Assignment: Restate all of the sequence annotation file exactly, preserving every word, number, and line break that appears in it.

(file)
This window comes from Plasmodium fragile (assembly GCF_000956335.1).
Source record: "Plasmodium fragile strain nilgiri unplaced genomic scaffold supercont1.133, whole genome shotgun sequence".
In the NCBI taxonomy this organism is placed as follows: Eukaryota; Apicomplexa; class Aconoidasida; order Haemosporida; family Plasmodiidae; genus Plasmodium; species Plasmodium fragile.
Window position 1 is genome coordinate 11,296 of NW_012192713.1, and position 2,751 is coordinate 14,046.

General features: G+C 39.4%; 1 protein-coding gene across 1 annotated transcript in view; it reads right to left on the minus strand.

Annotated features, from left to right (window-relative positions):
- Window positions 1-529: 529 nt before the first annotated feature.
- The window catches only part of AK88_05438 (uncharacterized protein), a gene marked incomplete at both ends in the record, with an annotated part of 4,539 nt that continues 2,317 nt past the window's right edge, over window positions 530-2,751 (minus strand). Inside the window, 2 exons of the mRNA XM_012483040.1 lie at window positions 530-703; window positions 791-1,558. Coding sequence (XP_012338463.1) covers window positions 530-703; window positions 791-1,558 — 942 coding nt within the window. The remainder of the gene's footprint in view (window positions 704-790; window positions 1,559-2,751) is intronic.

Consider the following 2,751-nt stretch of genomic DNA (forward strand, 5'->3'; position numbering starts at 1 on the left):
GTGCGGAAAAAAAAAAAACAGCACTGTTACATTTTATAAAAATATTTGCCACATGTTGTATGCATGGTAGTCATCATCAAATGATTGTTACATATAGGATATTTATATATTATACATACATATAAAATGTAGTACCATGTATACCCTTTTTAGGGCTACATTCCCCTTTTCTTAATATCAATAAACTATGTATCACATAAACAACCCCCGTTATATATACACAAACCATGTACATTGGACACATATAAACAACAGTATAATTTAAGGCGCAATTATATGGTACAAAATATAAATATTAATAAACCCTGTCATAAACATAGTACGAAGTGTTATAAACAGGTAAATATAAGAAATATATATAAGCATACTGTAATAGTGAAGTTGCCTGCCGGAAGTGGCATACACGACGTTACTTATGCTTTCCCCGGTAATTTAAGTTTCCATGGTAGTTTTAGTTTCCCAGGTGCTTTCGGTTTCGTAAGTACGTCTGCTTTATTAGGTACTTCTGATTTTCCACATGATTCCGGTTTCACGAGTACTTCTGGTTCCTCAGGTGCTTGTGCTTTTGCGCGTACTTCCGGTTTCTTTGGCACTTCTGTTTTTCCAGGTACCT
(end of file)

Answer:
This window comes from Plasmodium fragile (assembly GCF_000956335.1).
Source record: "Plasmodium fragile strain nilgiri unplaced genomic scaffold supercont1.133, whole genome shotgun sequence".
In the NCBI taxonomy this organism is placed as follows: Eukaryota; Apicomplexa; class Aconoidasida; order Haemosporida; family Plasmodiidae; genus Plasmodium; species Plasmodium fragile.
Window position 1 is genome coordinate 11,296 of NW_012192713.1, and position 2,751 is coordinate 14,046.

General features: G+C 39.4%; 1 protein-coding gene across 1 annotated transcript in view; it reads right to left on the minus strand.

Annotated features, from left to right (window-relative positions):
- Window positions 1-529: 529 nt before the first annotated feature.
- The window catches only part of AK88_05438 (uncharacterized protein), a gene marked incomplete at both ends in the record, with an annotated part of 4,539 nt that continues 2,317 nt past the window's right edge, over window positions 530-2,751 (minus strand). Inside the window, 2 exons of the mRNA XM_012483040.1 lie at window positions 530-703; window positions 791-1,558. Coding sequence (XP_012338463.1) covers window positions 530-703; window positions 791-1,558 — 942 coding nt within the window. The remainder of the gene's footprint in view (window positions 704-790; window positions 1,559-2,751) is intronic.

Consider the following 2,751-nt stretch of genomic DNA (forward strand, 5'->3'; position numbering starts at 1 on the left):
GTGCGGAAAAAAAAAAAACAGCACTGTTACATTTTATAAAAATATTTGCCACATGTTGTATGCATGGTAGTCATCATCAAATGATTGTTACATATAGGATATTTATATATTATACATACATATAAAATGTAGTACCATGTATACCCTTTTTAGGGCTACATTCCCCTTTTCTTAATATCAATAAACTATGTATCACATAAACAACCCCCGTTATATATACACAAACCATGTACATTGGACACATATAAACAACAGTATAATTTAAGGCGCAATTATATGGTACAAAATATAAATATTAATAAACCCTGTCATAAACATAGTACGAAGTGTTATAAACAGGTAAATATAAGAAATATATATAAGCATACTGTAATAGTGAAGTTGCCTGCCGGAAGTGGCATACACGACGTTACTTATGCTTTCCCCGGTAATTTAAGTTTCCATGGTAGTTTTAGTTTCCCAGGTGCTTTCGGTTTCGTAAGTACGTCTGCTTTATTAGGTACTTCTGATTTTCCACATGATTCCGGTTTCACGAGTACTTCTGGTTCCTCAGGTGCTTGTGCTTTTGCGCGTACTTCCGGTTTCTTTGGCACTTCTGTTTTTCCAGGTACCT